GM Patton
State of Georgia, USA


Todd Collins March 13, 2014 at 9:42 pm

Clement, one of the absolute best comments I have ever read on the internet. Thank you for sharing your heartfelt and genuine sentiments.

Semper Fi,


Kathleen Marion February 24, 2014 at 10:04 pm

On the three nights preceding the US bombing of Iwo Jima, my father Frederick (Bud) Hagen and two other men swam a mile and a half in the dark, through shark infested waters to the beach of Iwo Jima. On hands and knees they planted vibration sensitive landmines amidst the Japanese landmines already on the beach. When the bombing began in the middle of the island, the attention of the Japanese was on the air attack, the vibrations set off the landmines planted by my dad and his friends, clearing the way for the Marines to land on the island and eventually raise that flag.


Ray Kershaw August 22, 2014 at 2:39 pm

It’s amazing what it took to conduct these landings. I’ve never heard this aspect and it took a lot of courage to do what your dad and the others did. It was many years before I learned of the importance of Iwo Jima and Okinawa in the Pacific war. My own father had worked in a war factory building engines for spitfire airplanes. He was drafted in August of ’45, had a good bye party and then they dropped the bombs. They told my father not to come. Your father and others stopped the war when they did. It probably saved my dad’s life because he would have been army fodder for the invasion of Japan.


James February 23, 2014 at 9:52 pm

To all of our Marines may God Bless You All. Bless these men.


Robert Major February 23, 2014 at 4:43 am

im 75 now and I was 7years old when ww11 ended I just want to say that I hae read and seen a lot about that war and I want to say is thank you men and women I just hope that the people of the world the young and old now that you all saved the world from a world that would have been so bad we couldn’t began to know thank you thank you thank you and may god bless all of you dead and alive I just have one more thing to say is that I just cant understand whey people and country have to have war god it just don’t make no since us humans think we are so dam smart but we really aren’t cause any one who starts a war is down right dumb god bless all those who serverd


Mel Meszaros February 19, 2014 at 9:00 pm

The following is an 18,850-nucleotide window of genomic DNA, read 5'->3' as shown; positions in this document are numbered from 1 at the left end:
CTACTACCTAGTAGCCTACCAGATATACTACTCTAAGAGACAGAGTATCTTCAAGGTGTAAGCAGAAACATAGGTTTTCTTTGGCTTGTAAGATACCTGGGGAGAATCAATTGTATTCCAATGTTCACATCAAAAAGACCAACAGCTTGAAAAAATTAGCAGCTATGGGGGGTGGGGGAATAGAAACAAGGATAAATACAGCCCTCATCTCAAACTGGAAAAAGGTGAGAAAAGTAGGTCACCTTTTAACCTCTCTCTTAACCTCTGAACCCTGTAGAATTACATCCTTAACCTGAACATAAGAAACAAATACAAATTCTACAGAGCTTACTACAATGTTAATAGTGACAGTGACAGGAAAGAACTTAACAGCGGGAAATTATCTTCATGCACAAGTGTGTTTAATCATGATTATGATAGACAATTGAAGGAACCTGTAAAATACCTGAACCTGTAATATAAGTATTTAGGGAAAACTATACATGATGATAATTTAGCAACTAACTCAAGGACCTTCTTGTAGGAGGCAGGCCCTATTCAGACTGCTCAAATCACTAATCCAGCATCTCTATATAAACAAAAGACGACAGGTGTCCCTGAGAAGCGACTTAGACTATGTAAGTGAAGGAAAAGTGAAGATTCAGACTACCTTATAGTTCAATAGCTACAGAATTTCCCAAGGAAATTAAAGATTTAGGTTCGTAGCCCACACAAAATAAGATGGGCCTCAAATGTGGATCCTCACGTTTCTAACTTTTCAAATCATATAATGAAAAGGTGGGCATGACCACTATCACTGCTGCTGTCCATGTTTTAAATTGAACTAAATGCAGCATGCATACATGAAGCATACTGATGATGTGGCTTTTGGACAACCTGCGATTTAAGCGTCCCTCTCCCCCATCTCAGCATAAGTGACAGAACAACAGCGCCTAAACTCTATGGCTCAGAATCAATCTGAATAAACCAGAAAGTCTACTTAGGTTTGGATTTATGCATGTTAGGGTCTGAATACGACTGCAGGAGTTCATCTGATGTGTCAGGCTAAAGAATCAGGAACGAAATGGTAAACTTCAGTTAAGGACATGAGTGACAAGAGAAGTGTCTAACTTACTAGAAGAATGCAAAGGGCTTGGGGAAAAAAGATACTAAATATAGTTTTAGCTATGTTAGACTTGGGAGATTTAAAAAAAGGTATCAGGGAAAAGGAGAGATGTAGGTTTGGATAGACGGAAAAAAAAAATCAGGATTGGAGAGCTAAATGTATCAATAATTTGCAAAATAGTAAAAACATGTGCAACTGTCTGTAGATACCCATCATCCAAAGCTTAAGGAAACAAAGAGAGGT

My name is Mel(Blackie)Meszaros and I have the distinction of being the oldest Marine to raise the America flag atop Mt. Suribachi on the island of Iwo Jima.No ,not on Feb 23,1945 which was the first time,but on March 23,2005.Please let me try to explain the sequence of events. Serving in the Marine Corps from Jan.29,1960 to Jan.29,1964 I was discharged with the rank of Lance Corporal .Entering the civilian world I became involved with the John Basilone Det. of the New Jersey Marine Corps League.To which I became Commandant. Since boot camp where I first saw the famous statue of the flag raising I always had the obsession of wanting to walk on the black sands of Iwo Jima and climb Mt,Suribachi.The opportunity became a reality when I learned Militarty Tours was running a special tour in March 2005 to commemorate the 60 th anniversary of the”Battle of Iwo Jima”.For $5,000 I signed up for the tour.I along with 500 people including Medal of Honor recipients ,celebrities,dignitaries and Young Marines spent 3 days on the Island of Guam and 12 hours on Iwo Jima.While on the tour I became close friends with Medal of Honor recipient Jack Lucas and celebrity Lee Ermey both of whom gave me their challenge coins.Walking on the black sand is something I shall remember and treasure for the rest of my life. Since black sand is the only souvenir the Japanese allow to be taken off the island I filled 2 qt jars of the sacred black sand.A quick side note: I have made over 200 pictures of the famous flag raising with sacred black sand glued to the bottom of each picture.Now the part where I helped raise the America flag atop Mt. Suribachi. I along with Jack Lucas and the Young Marines were standing next to the monument depicting the spot where the famous flag raising took place.A few feet away was a 25 ft flag pole flying the American flag and because the hoisting rope was dry rotted it broke and the American flag fell to the ground.Mike Kessler who was in charge of the Young Marines quickly organized a group to lift the 25 ft pole out of its sleeve in the ground.After laying the pole on the ground and getting some new rope to replace the rotted rope the American flag was now ready to be flown again.The group consisting of 10 Young Marines,Mike and myself proceeded to place the base of the pole into the sleeve and raise the pole and American flag upright.I was 65 years old .This flag raising was captured on photo like the first flag raising.The photo was taken by the editor,Lee Webber, of the Pacific Daily News . I am enclosing the picture and article to show proof of my claim to be the oldest Marine to raise Old GLORY atop Mt. Suribachi.In the picture I am the one with the black motorcycle jacket with the EGA emblem on the back.Another side note:my challenge coin depicts this moment in time of which I was a part of and of which I will never forget.Enclosed is my challenge coin.